Optional final paragraph, either with decidedly more overt humor to make it clear that the above was meant as a joke, or, if he’s tired and can’t reach that low, he reaches higher (even more self-defeatingly), and begins with “Seriously, ….”. He realizes only later, when someone else points it out to Captain Obvious, that there’s no really no point in arguing with the person quoted.

Seriously, he says, partially breaking with form (after all, the above was supposed to be the final paragraph, oh wait, that’s too obvious to comment on): I think everybody has missed something here. This new culture-jamming genre is also spoofing the “bonus content” you get on DVDs these days, where the directors, writers or cinematographers often review the entire film or TV episode, and are sometimes reduced to remarks like “he looks at the camera” just to fill time. The commentary seem to me aimed more at would-be industry participants – director-wannabes, cinematographer wannabes, film bores, etc. — than at professionals in the industry.


Michael Turner 11.04.08 at 3:56 am

Despairing note correcting a typo in the above.


F 11.04.08 at 4:57 am

Or “Nice F***ing Ballad” by Anthrax


Cannoneo 11.04.08 at 5:11 am

Thinking of “Take on Me,” isn’t all Euro-pop/rock already busting on its generic source, by reproducing anglo-american lyric conventions with such apparent bland ease? Think Scorpions, Ace of Base, and, the greatest of all, Europe’s “The Final Countdown.”

book/daddy, I’m not mistaking the music videos for great art (though the A-Ha vid is all you said it is and more), I just don’t like seeing professionally crafted pop culture subjected to tortured critical prose like Weeks’s.


notsneaky 11.04.08 at 5:47 am

“seemed patently pretentious,”

Wait, is that in reference to the videos, or the constipated, inane, hip-in-the-worst -sense-of-that-word, over-analysis which is trying way too hard to thumb its snotty nose at an essentially trivial subject ? Come on, 80’s and 90’s pop-rock videos are innocent fun and a guilty pleasure all in one which is what makes them so special. If you think that you (general “you”) are being “subversive” by taking them way to seriously you got yourself a serious problem. You could use some “grounding” yourself there. I’ll take a “posturing twit-lead singer” over a posturing twit artjournaleest, please.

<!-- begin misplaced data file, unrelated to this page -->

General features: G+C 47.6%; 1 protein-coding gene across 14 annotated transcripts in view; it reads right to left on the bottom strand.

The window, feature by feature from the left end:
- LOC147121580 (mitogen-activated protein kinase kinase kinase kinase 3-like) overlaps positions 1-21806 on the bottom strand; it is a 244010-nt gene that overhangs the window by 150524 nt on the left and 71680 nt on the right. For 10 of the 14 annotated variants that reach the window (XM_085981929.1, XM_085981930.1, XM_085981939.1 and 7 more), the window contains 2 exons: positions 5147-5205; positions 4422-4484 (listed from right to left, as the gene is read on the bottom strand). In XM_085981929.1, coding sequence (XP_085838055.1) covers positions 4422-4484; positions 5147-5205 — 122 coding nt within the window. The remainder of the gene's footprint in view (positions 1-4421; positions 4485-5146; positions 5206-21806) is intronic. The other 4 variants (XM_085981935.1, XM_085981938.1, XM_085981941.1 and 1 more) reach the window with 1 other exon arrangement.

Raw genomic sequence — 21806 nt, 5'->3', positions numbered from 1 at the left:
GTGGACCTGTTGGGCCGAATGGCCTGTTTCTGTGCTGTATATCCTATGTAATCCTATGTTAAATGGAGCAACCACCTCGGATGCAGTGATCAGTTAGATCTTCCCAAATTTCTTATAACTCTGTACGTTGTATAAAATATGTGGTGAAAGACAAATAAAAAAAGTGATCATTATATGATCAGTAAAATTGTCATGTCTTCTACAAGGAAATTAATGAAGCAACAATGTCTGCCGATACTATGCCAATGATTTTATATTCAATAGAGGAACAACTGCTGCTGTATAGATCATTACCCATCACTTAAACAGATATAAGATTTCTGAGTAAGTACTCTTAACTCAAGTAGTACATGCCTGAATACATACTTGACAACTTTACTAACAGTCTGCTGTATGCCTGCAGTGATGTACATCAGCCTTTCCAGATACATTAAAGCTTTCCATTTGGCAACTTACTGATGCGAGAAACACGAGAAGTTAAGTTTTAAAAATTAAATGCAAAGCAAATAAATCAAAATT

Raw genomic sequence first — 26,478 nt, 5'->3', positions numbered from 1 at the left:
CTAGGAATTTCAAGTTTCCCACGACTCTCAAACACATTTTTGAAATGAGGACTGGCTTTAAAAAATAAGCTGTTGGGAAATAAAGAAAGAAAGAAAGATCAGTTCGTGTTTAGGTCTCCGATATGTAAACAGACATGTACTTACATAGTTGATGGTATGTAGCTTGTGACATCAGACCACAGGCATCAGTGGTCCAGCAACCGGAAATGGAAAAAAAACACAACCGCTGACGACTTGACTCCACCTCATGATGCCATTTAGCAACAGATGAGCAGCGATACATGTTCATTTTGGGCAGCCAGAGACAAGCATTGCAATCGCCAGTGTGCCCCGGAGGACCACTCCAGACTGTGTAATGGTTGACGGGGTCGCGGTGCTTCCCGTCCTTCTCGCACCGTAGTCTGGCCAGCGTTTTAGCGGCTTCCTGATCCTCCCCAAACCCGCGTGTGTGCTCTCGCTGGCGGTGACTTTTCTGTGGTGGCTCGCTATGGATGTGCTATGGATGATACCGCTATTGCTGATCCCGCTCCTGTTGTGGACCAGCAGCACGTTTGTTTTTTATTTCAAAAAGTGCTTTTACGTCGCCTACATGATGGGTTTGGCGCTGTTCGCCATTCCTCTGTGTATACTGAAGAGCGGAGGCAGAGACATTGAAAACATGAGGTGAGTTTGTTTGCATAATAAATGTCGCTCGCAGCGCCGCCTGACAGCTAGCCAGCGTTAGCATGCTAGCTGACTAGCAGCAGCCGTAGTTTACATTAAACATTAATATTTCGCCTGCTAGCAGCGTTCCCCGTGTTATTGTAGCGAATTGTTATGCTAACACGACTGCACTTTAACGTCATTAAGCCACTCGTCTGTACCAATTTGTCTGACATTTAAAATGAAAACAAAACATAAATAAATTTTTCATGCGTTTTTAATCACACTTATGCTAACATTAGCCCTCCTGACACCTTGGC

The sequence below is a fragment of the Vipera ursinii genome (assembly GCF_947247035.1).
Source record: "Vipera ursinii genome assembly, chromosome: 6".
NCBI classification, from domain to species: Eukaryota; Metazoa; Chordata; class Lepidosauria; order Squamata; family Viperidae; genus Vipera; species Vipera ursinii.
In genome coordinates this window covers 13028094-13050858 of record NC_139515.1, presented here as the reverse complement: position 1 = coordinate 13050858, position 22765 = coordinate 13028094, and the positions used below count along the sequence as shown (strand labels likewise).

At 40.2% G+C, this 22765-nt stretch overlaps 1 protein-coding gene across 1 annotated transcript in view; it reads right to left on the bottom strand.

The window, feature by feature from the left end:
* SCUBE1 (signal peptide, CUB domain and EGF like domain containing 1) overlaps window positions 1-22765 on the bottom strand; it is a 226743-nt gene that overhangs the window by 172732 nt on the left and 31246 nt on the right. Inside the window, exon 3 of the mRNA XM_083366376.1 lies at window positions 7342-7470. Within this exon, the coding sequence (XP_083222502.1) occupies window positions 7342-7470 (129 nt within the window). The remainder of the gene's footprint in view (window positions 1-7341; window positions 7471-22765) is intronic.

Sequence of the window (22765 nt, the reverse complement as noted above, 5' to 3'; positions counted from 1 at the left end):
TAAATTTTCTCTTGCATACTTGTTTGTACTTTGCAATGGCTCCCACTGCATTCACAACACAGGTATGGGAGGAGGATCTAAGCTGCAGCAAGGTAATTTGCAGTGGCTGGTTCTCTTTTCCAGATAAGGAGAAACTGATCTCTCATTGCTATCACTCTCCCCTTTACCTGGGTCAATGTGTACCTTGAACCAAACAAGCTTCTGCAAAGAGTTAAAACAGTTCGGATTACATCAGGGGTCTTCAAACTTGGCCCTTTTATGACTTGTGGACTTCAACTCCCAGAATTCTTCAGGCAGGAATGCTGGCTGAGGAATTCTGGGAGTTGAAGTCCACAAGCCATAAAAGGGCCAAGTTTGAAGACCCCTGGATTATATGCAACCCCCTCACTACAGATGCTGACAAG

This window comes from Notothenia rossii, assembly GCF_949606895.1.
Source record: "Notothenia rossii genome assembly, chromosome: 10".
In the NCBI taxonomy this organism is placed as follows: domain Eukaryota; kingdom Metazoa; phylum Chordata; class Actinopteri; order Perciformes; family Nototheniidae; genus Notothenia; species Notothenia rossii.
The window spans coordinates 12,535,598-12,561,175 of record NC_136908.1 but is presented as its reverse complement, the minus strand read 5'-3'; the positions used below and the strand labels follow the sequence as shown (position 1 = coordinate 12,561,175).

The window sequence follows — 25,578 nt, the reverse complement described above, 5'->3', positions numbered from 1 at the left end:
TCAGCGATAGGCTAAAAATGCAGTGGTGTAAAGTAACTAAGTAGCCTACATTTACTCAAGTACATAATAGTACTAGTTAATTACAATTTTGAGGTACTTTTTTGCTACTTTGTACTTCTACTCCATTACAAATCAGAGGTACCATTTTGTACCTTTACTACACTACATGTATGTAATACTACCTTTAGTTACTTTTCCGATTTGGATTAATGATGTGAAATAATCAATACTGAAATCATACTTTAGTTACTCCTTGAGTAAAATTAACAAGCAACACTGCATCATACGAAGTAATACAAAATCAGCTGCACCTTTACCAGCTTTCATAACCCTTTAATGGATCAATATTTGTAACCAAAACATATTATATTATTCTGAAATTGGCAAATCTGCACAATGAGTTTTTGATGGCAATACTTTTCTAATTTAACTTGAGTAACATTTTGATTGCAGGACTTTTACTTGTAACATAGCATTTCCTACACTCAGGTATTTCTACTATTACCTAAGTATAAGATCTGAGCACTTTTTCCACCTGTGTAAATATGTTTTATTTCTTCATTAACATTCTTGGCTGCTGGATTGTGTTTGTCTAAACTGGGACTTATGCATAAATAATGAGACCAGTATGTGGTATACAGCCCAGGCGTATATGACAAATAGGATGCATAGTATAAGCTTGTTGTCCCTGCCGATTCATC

Anyway, if you wanna see irony done right, then look no farther than this classic video


notsneaky 11.04.08 at 5:50 am

And anyway, didn’t Mike Judge do this like more than 10 years ago, in a much funnier, intelligent, and yes, even sensitive way?


Michael Turner 11.04.08 at 9:17 am

Après this, shake all envelopes that come in the mail, and hold them up to the light to check for weaponized anthrax. (The disease, not the band.)


Katherine 11.04.08 at 10:49 am

Oh yawn. All these two showed me is that the original songs, and singers, are way better than the piss-takes. The Under The Bridge video is not a particularly interesting video, but I can’t really see what is so piss-take-able. The Take Me On video, on the other hand, still looks brilliant.


Uncle Kvetch 11.04.08 at 12:36 pm

I’m inclined to agree with notsneaky here…this has been done before, and better, and much less pretentiously, by other people. Mike Judge comes to mind, but the fact is that the best take on “Take on Me” was Family Guy’s, which walks the line between “taking the piss” and “loving tribute” so beautifully that it might actually deserve to be called “subversive.”

And I just love the way Chris dances.


Uncle Kvetch 11.04.08 at 12:40 pm

Oh…and didn’t VH1’s long-running “Pop-Up Videos” pretty much do the exact same thing that we’re talking about here, but without the annoying veneer of hipster-intellectual thumbsucking?


Lex 11.04.08 at 12:55 pm

There was once a horrible programme on the BBC, called something like “Video Jukebox” and presented by the kind of ghastly DJ who can only now be seen as a self-parody, in which classics of the 60s and 70s were treated to visuals that were as appallingly low-budget and literal as anyone could want. Arthur Brown’s “Fire” accompanying two twits running round a field between lines of – you guessed it – fire! The fact that these crimes against taste were done without irony then should not excuse their ironic repetition now.


Iron Lungfish 11.04.08 at 1:01 pm

didn’t VH1’s long-running “Pop-Up Videos” pretty much do the exact same thing that we’re talking about here, but without the annoying veneer of hipster-intellectual thumbsucking?

The entire point of Pop-Up Video was hipster-intellectual thumbsucking.


Uncle Kvetch 11.04.08 at 1:12 pm

The entire point of Pop-Up Video was hipster-intellectual thumbsucking.

Perhaps–but I don’t remember the good names of Situationism and Karl Marx getting sullied in the process, IL. 8^)


jholbo 11.04.08 at 1:21 pm

Interesting. Someone has done a ‘literal Rick Roll’ version:


Now the paradox is: if I’m lying, and that link takes you to a plain old Rick video, then you will have been literally Rick-rolled. On the other hand, if it indeed takes you to a humorous literal version of the video, then you won’t have been literally Rick-rolled, but metaphorically Rick-rolled by virtue of the literal nature of the rolling.


Lex 11.04.08 at 1:32 pm

How can you be metaphorically rickrolled? Is that like someone actually telling you the right way to get to the station, but only by mistake?


Spamzatura 11.04.08 at 2:02 pm

It’s more like meta-hipster intellectual thumbsucking, actually. Either that or hipster-intellectual meta-thumbsucking. I always get those two confused.


magistra 11.04.08 at 2:27 pm